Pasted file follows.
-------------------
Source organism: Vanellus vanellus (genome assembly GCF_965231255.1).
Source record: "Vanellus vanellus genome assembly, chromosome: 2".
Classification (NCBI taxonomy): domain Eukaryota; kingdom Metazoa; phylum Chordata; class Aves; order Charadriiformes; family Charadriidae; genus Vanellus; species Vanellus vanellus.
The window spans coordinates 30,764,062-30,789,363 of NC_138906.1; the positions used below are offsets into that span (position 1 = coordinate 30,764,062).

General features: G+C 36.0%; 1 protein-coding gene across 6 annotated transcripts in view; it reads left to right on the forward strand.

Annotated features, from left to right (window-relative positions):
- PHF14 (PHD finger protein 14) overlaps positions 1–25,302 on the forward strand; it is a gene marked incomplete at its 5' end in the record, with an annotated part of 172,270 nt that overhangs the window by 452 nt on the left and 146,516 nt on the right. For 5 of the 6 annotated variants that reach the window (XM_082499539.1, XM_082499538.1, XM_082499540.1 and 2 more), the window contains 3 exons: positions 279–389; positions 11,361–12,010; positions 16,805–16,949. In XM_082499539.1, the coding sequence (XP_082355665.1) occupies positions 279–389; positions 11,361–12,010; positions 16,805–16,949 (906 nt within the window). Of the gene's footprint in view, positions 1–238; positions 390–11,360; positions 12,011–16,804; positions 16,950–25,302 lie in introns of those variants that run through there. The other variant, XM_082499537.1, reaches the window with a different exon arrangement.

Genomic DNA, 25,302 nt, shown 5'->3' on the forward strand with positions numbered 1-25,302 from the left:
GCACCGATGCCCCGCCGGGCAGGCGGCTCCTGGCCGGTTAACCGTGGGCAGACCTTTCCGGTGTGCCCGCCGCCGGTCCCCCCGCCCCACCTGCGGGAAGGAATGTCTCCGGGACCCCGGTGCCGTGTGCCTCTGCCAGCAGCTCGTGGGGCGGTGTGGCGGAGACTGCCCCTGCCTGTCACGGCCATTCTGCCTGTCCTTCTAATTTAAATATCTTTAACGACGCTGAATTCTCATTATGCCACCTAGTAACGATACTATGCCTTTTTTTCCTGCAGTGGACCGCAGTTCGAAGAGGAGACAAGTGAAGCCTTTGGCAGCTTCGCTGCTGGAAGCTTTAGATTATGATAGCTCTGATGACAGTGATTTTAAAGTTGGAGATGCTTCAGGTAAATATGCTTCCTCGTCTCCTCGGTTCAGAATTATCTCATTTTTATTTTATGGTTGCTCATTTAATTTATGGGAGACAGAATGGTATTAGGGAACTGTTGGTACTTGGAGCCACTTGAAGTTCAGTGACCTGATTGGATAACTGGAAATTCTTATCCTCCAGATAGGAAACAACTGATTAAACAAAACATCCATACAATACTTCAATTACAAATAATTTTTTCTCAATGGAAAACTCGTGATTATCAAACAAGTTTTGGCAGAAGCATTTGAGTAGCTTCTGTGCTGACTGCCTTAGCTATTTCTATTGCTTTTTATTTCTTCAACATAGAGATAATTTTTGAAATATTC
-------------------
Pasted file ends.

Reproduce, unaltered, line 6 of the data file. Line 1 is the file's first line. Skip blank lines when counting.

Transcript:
Annotated features, from left to right (window-relative positions):